A third radioembolization is considered experimental/ investigational, and therefore, non-covered because the safety and/or effectiveness of this service cannot be established by the available published peer-reviewed literature.
|77261, 77262, 77263, 77280, 77285, 77290, 77300, 77370, 77470, 77750, 77778, S2095 |
- Inability to catheterize the hepatic artery
- Fulminant liver failure (Childs-Pugh status late B or C)
- 99mTechnetium-Albumin Macroaggregates (99mTc-MAA) hepatic arterial perfusion scintigraphy demonstrating significant reflux or non-target deposition to the gastrointestinal organs that cannot be cannot be corrected by angiographic techniques.
- It is important that liver injection of 99mTc-MAA is delivered with flow rates and catheter position that mimic the anticipated 90Y infusion rate catheter position
- 99mTc-MAA hepatic arterial perfusion scintigraphy demonstrating the potential greater than 30 Gy radiation exposure to the lung
- Excessive tumor burden in the liver with greater than 70% of the parenchyma replaced by tumor
- Prior extensive liver resection
- Total bilirubin greater than 2 mg/dL in the absence of reversible cause (e.g. obstruction), which indicates severe liver function impairment
- Nonobstructive bilirubin elevations generally indicate that liver metastases have caused liver impairment to a degree at which risks outweigh benefits for this therapy
- In contrast, patients with hepatocellular carcinoma (HCC) and elevated bilirubin may be treated with radioembolization if a segmental or subsegmental infusion can be performed
- Prior radiation therapy to the liver or upper abdomen that included a significant volume of the liver
- Based on a study by Lam et al. (2013) the fraction of liver exposed to greater than 30 Gy (V30) is the strongest predictor of hepatotoxicity. All patients with V30 greater than 13% experienced hepatotoxicity
- Concurrent or prior capecitabine chemotherapy (within the previous two months)
- If the patient is known to be pregnant, the potential radiation risks to the fetus and clinical benefits of the procedure required before, during, and after RMBD, and any scatter radiation from the hepatic implant should be considered before proceeding with treatment
- Portal vein thrombosis (PVT):
- Tsi et al. suggests 90Y microspheres are tolerated in patients with HCC and major PVT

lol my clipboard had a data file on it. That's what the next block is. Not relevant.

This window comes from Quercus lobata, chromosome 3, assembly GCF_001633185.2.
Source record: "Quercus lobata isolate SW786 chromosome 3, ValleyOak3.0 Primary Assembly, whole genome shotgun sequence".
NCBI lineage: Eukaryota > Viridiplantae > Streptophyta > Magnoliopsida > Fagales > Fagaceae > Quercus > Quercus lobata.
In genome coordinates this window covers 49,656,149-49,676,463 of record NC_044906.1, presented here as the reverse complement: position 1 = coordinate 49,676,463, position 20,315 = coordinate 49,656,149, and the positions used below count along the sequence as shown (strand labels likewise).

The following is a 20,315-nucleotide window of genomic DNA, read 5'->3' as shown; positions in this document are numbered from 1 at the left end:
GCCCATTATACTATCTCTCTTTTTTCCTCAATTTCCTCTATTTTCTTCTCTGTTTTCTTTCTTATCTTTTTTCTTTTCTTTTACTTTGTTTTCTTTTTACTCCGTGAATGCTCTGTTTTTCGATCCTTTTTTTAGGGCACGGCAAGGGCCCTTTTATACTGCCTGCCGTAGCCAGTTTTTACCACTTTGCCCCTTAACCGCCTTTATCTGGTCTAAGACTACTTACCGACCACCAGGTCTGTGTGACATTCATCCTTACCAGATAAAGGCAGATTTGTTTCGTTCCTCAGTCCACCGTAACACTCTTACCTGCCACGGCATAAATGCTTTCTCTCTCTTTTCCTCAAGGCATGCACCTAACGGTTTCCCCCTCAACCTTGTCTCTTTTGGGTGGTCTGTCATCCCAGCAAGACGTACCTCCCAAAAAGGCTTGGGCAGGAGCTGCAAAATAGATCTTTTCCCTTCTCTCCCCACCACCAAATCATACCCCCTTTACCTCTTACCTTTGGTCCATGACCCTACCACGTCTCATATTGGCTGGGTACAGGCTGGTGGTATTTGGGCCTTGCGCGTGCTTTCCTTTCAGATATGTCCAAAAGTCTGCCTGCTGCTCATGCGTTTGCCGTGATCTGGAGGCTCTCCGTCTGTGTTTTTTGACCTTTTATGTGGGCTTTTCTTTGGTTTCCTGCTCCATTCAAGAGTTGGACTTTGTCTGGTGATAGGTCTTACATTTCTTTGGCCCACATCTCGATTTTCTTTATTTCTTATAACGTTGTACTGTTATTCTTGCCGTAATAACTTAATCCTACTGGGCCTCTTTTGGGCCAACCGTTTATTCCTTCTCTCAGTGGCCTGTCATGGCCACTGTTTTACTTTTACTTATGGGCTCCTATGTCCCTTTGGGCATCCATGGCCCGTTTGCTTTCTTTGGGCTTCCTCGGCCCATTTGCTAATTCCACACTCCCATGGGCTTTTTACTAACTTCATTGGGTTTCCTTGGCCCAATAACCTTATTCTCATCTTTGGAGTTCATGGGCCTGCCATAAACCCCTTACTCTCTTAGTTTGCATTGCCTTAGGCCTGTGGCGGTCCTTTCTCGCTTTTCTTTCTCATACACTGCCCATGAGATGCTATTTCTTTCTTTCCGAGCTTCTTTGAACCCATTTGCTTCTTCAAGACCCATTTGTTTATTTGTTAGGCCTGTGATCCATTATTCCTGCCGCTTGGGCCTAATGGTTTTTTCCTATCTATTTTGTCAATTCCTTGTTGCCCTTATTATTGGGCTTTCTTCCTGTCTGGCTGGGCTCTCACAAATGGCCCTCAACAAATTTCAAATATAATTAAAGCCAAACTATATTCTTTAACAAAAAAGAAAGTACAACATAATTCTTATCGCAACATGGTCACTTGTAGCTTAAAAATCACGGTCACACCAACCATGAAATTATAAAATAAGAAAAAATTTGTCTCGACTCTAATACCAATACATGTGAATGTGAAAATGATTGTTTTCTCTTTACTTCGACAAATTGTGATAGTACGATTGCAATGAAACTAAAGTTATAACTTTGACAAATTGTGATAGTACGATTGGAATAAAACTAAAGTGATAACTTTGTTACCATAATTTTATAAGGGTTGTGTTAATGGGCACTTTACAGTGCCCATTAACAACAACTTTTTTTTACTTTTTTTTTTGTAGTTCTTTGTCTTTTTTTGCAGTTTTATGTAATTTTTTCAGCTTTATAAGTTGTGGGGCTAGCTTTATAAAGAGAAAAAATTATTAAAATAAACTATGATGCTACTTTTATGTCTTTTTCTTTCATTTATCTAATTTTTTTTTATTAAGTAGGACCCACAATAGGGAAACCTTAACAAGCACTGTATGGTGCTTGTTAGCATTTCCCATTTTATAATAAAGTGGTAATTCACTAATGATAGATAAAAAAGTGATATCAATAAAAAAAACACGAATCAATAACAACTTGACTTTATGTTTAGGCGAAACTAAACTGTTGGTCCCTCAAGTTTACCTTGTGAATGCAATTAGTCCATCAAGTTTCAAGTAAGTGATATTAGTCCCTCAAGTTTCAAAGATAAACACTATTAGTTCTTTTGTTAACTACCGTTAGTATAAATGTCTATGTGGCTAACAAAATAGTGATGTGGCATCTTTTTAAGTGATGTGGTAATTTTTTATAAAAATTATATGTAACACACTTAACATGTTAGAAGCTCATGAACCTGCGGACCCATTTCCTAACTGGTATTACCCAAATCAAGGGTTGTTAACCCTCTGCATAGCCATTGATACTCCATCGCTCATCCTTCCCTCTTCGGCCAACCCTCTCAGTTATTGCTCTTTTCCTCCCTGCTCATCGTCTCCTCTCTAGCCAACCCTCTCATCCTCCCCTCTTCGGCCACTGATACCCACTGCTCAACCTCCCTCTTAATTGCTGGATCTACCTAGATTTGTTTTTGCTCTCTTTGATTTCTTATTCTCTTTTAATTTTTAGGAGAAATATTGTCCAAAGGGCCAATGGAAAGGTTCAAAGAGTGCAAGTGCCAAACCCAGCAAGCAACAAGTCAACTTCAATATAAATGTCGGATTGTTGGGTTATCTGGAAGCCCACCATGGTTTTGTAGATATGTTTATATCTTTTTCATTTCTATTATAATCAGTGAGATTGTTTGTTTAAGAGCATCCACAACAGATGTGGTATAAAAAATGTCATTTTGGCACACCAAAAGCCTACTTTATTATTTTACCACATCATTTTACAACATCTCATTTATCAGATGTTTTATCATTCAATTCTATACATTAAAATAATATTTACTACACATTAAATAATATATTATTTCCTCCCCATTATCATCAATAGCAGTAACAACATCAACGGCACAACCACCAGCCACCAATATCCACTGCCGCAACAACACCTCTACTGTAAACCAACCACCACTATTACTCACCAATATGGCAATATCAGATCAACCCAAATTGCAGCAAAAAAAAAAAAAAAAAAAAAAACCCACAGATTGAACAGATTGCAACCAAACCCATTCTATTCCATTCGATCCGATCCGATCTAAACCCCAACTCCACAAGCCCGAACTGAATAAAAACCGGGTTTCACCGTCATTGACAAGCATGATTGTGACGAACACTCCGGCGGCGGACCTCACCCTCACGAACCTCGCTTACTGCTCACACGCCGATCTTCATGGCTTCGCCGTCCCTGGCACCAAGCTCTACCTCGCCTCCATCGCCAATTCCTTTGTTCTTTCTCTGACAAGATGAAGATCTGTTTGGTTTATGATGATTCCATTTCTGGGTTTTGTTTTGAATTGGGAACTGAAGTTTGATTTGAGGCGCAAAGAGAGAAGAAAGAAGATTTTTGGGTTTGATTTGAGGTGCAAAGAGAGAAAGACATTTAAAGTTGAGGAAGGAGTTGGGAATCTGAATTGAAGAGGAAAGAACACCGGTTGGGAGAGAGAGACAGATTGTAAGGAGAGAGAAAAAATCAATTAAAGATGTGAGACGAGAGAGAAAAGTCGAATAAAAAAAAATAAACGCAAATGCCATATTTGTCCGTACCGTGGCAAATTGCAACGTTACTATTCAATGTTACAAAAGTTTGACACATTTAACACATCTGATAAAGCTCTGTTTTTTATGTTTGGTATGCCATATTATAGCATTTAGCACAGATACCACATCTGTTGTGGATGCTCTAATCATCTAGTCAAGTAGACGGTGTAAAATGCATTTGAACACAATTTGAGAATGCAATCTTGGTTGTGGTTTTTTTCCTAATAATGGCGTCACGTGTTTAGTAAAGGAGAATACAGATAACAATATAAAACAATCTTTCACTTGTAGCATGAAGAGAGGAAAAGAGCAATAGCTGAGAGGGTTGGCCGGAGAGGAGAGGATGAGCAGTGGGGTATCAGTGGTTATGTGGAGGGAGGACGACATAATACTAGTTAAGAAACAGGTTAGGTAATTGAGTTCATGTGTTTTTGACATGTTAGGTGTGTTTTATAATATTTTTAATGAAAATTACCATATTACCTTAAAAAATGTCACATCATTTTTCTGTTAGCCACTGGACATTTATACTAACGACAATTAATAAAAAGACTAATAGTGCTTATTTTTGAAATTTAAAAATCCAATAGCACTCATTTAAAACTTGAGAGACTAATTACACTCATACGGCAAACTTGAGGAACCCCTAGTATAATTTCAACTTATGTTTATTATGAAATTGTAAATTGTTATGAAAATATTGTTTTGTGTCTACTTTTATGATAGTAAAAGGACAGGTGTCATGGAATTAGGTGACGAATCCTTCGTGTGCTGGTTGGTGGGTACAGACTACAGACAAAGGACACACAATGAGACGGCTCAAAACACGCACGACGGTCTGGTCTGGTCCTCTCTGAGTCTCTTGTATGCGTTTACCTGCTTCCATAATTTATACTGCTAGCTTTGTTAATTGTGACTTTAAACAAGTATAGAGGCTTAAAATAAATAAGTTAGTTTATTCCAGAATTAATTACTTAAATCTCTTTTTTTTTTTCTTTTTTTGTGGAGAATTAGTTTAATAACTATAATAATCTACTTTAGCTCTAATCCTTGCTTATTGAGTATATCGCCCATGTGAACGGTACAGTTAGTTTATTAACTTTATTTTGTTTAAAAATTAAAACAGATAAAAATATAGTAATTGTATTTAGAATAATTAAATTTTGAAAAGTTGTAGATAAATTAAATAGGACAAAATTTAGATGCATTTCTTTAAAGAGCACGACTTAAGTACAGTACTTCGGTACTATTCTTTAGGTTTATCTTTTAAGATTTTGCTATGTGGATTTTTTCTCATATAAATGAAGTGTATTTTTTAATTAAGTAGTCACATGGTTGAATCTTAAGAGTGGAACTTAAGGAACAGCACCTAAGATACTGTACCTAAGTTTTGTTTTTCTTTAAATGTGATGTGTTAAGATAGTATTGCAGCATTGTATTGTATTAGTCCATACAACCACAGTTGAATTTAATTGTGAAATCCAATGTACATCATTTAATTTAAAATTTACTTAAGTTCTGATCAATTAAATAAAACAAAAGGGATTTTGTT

- Kulik et al. (2008) reported more grade 3/4 adverse events in patients with main portal vein thrombosis
- Schwartz et al. (2010) states 90Y is a safe microembolization treatment that can be used as an alternative to TACE in patients in case of PVT
|Place of Service: Outpatient|
Experimental/Investigational (E/I) services are not covered regardless of place of service.
SIRT is typically an outpatient procedure which is only eligible for coverage as an inpatient procedure in special circumstances, including, but not limited to, the presence of a co-morbid condition that would require monitoring in a more controlled environment such as the inpatient setting.
|The policy position applies to all commercial lines of business|
Services that do not meet the criteria of this policy will be considered experimental/investigational (E/I). A network provider can bill the member for the experimental/investigational service. The provider must give advance written notice informing the member that the service has been deemed E/I. The member must be provided with an estimate of the cost and the member must agree in writing to assume financial responsibility in advance of receiving the service. The signed agreement must be maintained in the provider’s records.
Medical policies do not constitute medical advice, nor are they intended to govern the practice of medicine. They are intended to reflect Highmark's reimbursement and coverage guidelines. Coverage for services may vary for individual members, based on the terms of the benefit contract.